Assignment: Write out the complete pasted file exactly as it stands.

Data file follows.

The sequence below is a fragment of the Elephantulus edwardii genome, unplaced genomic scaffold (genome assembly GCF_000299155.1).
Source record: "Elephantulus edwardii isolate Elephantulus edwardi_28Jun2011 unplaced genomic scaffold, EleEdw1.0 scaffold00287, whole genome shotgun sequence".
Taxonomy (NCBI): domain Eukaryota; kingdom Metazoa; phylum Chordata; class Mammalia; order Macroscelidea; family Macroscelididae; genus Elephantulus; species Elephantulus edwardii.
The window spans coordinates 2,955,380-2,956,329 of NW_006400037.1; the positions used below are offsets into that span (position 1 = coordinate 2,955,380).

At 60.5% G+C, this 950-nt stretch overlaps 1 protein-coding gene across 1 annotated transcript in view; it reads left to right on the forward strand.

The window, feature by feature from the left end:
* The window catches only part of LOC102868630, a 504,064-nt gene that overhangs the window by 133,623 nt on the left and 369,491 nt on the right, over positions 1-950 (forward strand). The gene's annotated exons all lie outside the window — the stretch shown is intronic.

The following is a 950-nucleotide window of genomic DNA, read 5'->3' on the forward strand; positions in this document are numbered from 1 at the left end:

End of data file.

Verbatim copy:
The sequence below is a fragment of the Elephantulus edwardii genome, unplaced genomic scaffold (genome assembly GCF_000299155.1).
Source record: "Elephantulus edwardii isolate Elephantulus edwardi_28Jun2011 unplaced genomic scaffold, EleEdw1.0 scaffold00287, whole genome shotgun sequence".
Taxonomy (NCBI): domain Eukaryota; kingdom Metazoa; phylum Chordata; class Mammalia; order Macroscelidea; family Macroscelididae; genus Elephantulus; species Elephantulus edwardii.
The window spans coordinates 2,955,380-2,956,329 of NW_006400037.1; the positions used below are offsets into that span (position 1 = coordinate 2,955,380).

At 60.5% G+C, this 950-nt stretch overlaps 1 protein-coding gene across 1 annotated transcript in view; it reads left to right on the forward strand.

The window, feature by feature from the left end:
* The window catches only part of LOC102868630, a 504,064-nt gene that overhangs the window by 133,623 nt on the left and 369,491 nt on the right, over positions 1-950 (forward strand). The gene's annotated exons all lie outside the window — the stretch shown is intronic.

The following is a 950-nucleotide window of genomic DNA, read 5'->3' on the forward strand; positions in this document are numbered from 1 at the left end: